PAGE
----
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As for the resources and your daughter, I would suggest being proactive rather than reactive. And what I mean by this is to keep any resources that he views 'valuable' out of his reach so that he doesn't have the opportunity to guard them. When you want to give him a treat or toy, have yourself or your daughter hold it up above Steeler and make him sit or do a trick to earn the toy. When handing it to him, be sure he doesn't jump and grab it. If he lunges for it, pull it away from him and try again. Don't release when he's being grabby, only when he's being gentle.
If he does have incidents with guarding, I would give a firm NO and take the toy away.
 

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She is 14 not a little child, what do you mean she doesn't know she is taunting him??? She should sign up for obedience classes immediately, for herself!!!! She is old enough to properly treat him and to leaarn to properly handle him, I'm sure most people have younger children who know how to behave to prevent this situation. Before this ends tragically with a scarred face and dead dog, insist she start doing everything with/for this dog and to attend classes, preferably several sets so advanced work. Get at this NOW, 8 months this has been going on adn it will get worse as this dog is also a teenager now, so he will start pushing his limits.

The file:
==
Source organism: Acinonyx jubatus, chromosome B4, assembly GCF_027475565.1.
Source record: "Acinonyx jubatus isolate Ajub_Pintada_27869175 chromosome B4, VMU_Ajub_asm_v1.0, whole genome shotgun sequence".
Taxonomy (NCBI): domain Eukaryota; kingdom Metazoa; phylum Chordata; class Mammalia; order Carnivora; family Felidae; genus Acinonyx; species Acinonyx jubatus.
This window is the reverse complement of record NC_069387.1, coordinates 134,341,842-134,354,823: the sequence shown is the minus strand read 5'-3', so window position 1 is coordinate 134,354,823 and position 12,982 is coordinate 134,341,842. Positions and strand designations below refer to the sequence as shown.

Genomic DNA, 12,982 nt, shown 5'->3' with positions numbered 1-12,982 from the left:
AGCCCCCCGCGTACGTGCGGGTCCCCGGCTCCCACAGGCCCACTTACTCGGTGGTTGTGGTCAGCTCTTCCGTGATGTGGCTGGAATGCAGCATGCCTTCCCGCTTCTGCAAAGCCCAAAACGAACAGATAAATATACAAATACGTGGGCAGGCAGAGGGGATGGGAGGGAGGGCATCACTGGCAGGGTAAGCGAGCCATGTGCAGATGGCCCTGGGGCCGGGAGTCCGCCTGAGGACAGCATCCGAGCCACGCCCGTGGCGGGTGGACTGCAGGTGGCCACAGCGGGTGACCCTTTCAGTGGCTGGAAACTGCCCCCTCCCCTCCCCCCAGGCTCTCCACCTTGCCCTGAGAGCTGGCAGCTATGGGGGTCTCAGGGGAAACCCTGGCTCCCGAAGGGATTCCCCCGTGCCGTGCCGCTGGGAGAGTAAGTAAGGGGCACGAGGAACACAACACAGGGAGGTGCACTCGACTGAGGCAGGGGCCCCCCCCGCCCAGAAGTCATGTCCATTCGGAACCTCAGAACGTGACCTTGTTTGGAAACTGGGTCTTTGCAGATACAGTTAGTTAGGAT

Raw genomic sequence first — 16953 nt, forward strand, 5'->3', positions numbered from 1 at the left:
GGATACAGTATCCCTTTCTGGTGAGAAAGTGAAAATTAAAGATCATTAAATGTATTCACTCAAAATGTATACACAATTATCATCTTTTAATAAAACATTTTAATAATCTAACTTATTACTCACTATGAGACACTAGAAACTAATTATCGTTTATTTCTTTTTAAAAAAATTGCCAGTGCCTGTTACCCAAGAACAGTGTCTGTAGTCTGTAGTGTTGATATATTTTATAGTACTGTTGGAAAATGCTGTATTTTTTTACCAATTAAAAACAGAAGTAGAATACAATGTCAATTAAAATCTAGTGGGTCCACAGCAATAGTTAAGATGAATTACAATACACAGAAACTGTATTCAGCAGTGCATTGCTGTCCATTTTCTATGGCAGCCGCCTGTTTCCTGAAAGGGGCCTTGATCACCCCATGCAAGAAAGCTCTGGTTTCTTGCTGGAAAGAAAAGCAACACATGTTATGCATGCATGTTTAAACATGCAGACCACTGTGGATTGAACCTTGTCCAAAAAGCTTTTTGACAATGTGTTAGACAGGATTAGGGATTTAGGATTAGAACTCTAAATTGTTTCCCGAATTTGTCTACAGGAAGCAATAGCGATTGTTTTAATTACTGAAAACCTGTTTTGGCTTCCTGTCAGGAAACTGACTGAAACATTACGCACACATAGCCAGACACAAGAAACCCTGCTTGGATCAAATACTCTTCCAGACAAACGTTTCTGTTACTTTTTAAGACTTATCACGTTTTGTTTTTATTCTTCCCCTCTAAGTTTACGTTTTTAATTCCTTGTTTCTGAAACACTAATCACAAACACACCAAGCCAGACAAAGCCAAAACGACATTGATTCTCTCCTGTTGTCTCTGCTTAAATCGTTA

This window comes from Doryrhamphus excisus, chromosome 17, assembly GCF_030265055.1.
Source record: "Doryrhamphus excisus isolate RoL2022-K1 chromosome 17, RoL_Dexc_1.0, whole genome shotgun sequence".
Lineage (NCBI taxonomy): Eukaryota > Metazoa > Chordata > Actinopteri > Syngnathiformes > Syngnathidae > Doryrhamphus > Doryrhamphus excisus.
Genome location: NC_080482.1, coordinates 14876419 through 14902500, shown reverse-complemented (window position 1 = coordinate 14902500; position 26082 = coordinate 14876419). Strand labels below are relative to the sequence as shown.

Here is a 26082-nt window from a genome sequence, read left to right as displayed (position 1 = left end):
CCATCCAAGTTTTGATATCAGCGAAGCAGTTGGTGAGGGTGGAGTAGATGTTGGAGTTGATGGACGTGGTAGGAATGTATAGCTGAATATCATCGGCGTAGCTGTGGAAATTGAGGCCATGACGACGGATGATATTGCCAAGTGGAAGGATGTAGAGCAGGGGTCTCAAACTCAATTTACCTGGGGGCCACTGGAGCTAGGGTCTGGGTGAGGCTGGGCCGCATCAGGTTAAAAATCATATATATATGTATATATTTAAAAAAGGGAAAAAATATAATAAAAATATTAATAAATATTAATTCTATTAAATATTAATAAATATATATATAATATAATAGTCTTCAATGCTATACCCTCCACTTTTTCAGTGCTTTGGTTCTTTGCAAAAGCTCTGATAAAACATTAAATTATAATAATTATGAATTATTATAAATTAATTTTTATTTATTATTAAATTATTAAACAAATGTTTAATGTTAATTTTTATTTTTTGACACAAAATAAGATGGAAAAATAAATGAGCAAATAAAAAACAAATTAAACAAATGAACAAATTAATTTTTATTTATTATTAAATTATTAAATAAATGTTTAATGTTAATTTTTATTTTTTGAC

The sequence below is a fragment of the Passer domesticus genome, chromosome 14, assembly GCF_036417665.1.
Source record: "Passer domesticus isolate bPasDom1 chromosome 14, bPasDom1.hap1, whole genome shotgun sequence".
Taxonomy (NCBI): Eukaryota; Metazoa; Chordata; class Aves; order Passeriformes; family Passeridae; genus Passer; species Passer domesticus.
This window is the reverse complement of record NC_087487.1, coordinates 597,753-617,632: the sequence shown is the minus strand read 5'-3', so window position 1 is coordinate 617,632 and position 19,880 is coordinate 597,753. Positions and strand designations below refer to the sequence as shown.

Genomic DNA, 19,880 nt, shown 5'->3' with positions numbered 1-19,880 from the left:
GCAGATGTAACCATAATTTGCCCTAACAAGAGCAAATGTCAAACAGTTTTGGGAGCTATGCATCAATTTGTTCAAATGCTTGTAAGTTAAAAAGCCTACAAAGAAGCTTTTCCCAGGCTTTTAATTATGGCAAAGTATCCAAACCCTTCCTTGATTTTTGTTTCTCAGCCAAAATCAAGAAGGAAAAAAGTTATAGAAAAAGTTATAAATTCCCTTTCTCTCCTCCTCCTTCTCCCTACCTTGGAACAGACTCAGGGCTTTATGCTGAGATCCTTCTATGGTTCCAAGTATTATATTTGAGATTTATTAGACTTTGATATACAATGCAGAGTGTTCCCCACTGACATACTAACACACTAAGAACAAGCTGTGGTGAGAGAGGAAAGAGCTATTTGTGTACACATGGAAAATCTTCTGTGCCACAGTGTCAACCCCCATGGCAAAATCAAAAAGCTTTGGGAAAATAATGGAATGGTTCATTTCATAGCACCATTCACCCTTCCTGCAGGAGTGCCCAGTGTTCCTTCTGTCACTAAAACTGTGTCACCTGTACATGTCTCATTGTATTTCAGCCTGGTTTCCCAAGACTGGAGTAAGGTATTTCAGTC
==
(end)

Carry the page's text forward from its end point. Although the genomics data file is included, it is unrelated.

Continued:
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Discussion Starter #13
With regards to Ellie's comments, we do that very same thing...we never give him anything unless he works for it, whether it be sitting and staying, or shaking hands, or other similar obedience commands. Honestly, he doesn't lunge for anything...we stopped that a long time ago. He won't even reach for something thats in your hand while you're talking to someone and appear distracted from him. He'll sit and wait patiently.